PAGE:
The Meaning Of Respect

In the sport of swimming there are many more important things to talk about than the organisation’s membership form. However there is an aspect of the 2017 membership form that I find interesting enough to discuss. This is what the form says:

“Members agree that they shall:


Abide by and respect the regulations governing sport, the organisations and individuals administering those regulations  

Respect the efforts of the appointed and elected representatives of the Association and Swimming’s governing organizations.”

Of course I have no problem with the idea of abiding by and respecting the regulations governing the sport. But when respect for the law merges into a demand for personal loyalty to the individuals appointed or elected to the governing organization, I begin to feel uncomfortable. I have always considered loyalty and respect to be qualities that good people earn. I doubt Colin Meads or Edmond Hillary or Arthur Lydiard ever had to get their teams to sign contracts of respect. Their actions earned the respect of those they led.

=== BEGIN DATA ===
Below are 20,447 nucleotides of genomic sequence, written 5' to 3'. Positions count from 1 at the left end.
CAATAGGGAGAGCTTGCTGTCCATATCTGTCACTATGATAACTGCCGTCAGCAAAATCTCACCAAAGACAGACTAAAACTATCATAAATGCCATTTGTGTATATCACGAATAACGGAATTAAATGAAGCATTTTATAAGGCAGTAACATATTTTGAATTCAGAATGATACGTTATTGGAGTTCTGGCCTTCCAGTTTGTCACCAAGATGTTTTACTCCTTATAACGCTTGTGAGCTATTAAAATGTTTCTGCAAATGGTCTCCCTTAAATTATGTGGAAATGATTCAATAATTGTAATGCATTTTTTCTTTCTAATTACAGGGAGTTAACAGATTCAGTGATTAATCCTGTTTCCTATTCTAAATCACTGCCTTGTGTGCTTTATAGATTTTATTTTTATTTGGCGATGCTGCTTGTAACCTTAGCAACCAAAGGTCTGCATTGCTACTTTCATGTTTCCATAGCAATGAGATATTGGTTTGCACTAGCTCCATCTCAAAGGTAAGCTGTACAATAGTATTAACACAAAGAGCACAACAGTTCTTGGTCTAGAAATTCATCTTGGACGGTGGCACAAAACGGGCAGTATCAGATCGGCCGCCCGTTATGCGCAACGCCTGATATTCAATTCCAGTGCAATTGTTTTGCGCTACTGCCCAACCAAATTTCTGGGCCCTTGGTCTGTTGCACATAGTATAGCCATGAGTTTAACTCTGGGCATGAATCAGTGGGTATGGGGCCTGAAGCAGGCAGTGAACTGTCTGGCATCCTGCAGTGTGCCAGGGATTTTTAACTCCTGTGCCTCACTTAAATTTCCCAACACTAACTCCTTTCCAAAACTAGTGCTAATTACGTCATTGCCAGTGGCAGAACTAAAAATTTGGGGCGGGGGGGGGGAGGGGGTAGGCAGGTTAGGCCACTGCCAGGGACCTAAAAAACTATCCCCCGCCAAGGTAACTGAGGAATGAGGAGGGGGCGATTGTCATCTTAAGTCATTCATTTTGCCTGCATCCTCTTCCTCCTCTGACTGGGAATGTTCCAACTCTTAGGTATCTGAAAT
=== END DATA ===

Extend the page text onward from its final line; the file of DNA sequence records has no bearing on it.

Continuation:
The very presence of these provisions in the membership contract is a sign of weakness and insecurity. But of interest to me is – are there any limits to what is being asked for here? We are simply told we have to respect all these people. But what does respect mean and is the respect required or appropriate irrespective of the behaviour of the people involved.

For example is the demand for respect affected by the New Zealand Bill of Rights Act 1990. This Act guarantees the right to freedom of thought, conscience, including the right to adopt and hold opinions without interference and the right to freedom of expression, including the freedom to seek, receive, and impart information and opinions of any kind in any form. I am no lawyer but it seems like Swimming New Zealand’s demand for unconditional respect may be at odds with the law of the land. For example respect cannot be subservient to the right to freedom of expression.